I began studying Japanese because of a passion for James Clavell’s SHOGUN, but it was Leiji Matsumoto’s UCHU KAIZOKU CAPTAIN HARLOCK (“Space Pirate Captain Harlock”) which gave me the motivation to needed to eventually finish an undergraduate degree in the language. I’d watched the Roger Corman dub of GE 999 on cable (“See ya in the Sea of Stars, Joey”) and the Matsumoto-animated STAR BLAZERS on KTVY’s “Captain Cosmic and His Wonder Robot 2T2,” so when Harlock-sama made his whip-thin, one-eyed way into my life in the form of Hawaii-subtitled off-the-air TV episodes,2 I was ready for him.

Today, with anime on TV and LD Box Sets available for import and the 1000+ or so videos now available commercially in the U.S., the need for those tapes has vanished, but still, it’s important to remind one’s self now and again of how things used to be in those oft-mentioned “Good Ol’ Days.”

It’s all become so clean and hygenic, so sanitized for our protection. Gone are the wild ‘n’ wooly anything-goes days of the anime frontier, when robber barons sat Smaug-like upon their hoards of “from a friend” tapes, parceling them out like laudanum during wartime, making the anime-starved to kiss their fly-specked rings; gone, too, are the days when theories were a dime a dozen, and we all engaged in the illicit thrill of swapping speculations on just what was going on in those post-apocalyptic Nietzshean existentialism kung-fu-videos. FIST OF THE NORTH STAR is on home video now, and so we all duly grok the profundity of man’s inhumanity to man in Kenshiro’s angst-ridden “WA-TAAH!,” but are we happier? Yes and no.

Today, you can turn on your TV and watch SAILOR MOON, or DRAGON BALL, or TEKNOMAN, or RONIN WARRIORS, all in the comfort of your own home. To some, perhaps, they lack the zip of the straight hope, but hey! for a couple minutes of your time watching commercials, they’re all yours. No one’s going around in Japan with a magnet erasing the import stuff, after all–you’re still just as welcome to drop a couple grand on the import LDs as you always were.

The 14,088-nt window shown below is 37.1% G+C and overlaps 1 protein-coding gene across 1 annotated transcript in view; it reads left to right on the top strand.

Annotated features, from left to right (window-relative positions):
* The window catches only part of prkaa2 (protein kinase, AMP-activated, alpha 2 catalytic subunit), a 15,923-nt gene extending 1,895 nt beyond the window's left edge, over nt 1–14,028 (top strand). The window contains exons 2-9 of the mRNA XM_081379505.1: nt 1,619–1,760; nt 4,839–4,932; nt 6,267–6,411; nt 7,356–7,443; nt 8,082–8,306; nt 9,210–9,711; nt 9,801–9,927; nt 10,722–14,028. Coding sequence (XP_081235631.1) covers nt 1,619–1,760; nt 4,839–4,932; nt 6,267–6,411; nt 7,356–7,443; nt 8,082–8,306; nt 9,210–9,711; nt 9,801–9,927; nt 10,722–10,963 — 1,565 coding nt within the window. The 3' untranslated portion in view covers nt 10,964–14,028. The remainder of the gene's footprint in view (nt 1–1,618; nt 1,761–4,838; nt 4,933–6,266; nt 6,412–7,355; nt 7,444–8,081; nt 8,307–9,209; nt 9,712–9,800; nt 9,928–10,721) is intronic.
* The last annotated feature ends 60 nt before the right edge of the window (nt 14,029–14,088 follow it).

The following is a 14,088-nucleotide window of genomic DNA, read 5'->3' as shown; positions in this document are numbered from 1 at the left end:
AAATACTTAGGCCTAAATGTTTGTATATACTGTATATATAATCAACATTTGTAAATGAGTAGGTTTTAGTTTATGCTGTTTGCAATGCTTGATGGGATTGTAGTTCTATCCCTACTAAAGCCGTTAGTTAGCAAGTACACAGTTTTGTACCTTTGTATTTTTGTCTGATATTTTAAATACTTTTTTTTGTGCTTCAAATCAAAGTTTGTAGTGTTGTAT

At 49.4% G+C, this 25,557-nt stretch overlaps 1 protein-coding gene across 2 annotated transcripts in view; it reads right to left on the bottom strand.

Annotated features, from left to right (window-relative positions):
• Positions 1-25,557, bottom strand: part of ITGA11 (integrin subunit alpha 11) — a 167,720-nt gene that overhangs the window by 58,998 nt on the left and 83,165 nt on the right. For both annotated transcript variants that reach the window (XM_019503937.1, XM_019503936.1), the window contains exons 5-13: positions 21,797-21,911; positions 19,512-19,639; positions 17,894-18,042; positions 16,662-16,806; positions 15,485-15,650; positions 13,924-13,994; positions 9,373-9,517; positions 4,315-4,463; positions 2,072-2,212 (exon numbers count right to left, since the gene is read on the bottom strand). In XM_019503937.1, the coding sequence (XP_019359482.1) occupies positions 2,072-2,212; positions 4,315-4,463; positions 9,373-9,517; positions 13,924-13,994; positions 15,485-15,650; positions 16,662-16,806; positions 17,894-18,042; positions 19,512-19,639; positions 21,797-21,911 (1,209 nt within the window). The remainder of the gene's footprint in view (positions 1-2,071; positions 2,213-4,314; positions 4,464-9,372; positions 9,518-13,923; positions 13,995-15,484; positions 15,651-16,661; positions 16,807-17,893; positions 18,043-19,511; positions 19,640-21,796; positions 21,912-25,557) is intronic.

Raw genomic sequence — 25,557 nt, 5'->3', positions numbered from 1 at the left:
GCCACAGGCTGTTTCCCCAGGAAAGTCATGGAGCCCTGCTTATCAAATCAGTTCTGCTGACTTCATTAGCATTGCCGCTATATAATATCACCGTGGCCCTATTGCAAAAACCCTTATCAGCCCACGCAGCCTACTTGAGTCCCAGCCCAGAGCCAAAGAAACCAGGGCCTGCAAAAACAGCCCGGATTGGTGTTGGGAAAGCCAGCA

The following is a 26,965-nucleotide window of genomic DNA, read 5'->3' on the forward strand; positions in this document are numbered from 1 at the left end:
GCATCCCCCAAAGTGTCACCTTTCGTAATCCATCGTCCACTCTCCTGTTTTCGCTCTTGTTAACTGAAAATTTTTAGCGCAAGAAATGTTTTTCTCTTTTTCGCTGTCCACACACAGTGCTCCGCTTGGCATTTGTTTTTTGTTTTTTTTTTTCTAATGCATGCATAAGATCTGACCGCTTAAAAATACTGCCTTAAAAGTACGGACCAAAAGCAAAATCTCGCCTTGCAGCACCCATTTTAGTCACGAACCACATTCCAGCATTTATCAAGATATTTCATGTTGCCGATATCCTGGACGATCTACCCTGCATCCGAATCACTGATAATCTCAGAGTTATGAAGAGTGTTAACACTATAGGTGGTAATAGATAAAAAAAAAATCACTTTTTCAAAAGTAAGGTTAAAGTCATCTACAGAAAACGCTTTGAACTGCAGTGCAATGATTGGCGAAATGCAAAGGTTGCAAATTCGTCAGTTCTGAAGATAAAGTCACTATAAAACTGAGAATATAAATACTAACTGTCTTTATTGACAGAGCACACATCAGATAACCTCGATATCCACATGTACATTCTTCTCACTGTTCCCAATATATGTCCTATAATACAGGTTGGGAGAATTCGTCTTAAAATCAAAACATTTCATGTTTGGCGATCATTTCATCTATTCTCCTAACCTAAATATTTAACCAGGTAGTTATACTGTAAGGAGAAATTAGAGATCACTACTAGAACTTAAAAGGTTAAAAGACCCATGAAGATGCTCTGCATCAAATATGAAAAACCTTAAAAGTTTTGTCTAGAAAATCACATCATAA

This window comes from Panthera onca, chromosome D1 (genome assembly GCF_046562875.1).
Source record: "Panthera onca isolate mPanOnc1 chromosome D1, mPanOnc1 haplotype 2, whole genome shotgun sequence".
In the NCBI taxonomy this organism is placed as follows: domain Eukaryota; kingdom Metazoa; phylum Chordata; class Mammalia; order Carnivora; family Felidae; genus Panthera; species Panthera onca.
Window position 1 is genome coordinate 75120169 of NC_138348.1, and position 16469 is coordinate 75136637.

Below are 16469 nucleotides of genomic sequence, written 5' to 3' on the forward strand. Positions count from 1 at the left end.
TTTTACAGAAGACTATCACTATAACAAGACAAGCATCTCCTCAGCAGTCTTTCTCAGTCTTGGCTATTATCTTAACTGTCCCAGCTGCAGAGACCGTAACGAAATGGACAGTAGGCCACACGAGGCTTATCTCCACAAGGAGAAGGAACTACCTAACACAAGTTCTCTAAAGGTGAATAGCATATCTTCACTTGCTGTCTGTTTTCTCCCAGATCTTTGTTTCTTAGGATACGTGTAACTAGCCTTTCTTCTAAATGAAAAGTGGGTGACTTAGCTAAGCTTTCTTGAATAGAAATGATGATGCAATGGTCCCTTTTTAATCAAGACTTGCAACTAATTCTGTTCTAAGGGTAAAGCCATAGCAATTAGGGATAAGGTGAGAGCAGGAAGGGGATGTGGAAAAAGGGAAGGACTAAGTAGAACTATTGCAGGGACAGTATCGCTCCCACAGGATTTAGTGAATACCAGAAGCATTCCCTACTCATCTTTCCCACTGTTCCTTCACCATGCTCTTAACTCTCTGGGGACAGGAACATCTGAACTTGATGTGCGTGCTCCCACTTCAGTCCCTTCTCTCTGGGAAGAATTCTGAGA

There was a time when to be an anime fan, you needed to have a connection, a pimp, a pipeline special friend–you had to know somebody. Nowadays, you can walk into any Blockbuster in the country and get your fix for ≥ SRP$34.95. I call that progress.

Trish Ledoux3


Though an evergreen hit in Asian markets worldwide, DRAGON BALL was long considered too difficult to import to the U.S. because of its continual violence, casual nudity, and distinctly ethnic source material with its traditional “Monkey King” legend of China foundation. But in an era of John Woo’s HARD BOILED and THE TEENAGE MUTANT NINJA TURTLES, neither the violence nor the cultural slant raises anywhere near the same eyebrows it would have ten years ago, and with a simple technological wave of digital retouching, the frequently occurring nudity is now reduced to merely a troublesome detail, rather than a frustrating impasse. DRAGON BALL, like SAILOR MOON, is a hopeful sign that more anime on TV is the wave of the future.


The following historical notes are included for the benefit of the reader as supplemental information and were not originally published in the book.

1 Indeed, the original syndication broadcast of Dragon Ball was often somewhere around the 5:00-6:00 a.m. time slot for many folks, and would only marginally improve over the next two seasons with Dragon Ball Z. It would not be until 1998 and the show hitting Cartoon Network’s “Toonami” block that the Dragon Ball franchise secured a regular after-school time slot.
2 Likely Nippon Golden Network (“NGN”), a television channel that also aired the entirety of Dragon Ball and roughly 100 episodes of Dragon Ball Z in a similar fashion prior to FUNimation’s license of the series.
3 Trish Ledoux later went on to become the first editor on the Dragon Ball English translation from Viz beginning in 1998.
Transcription & Notes: VegettoEX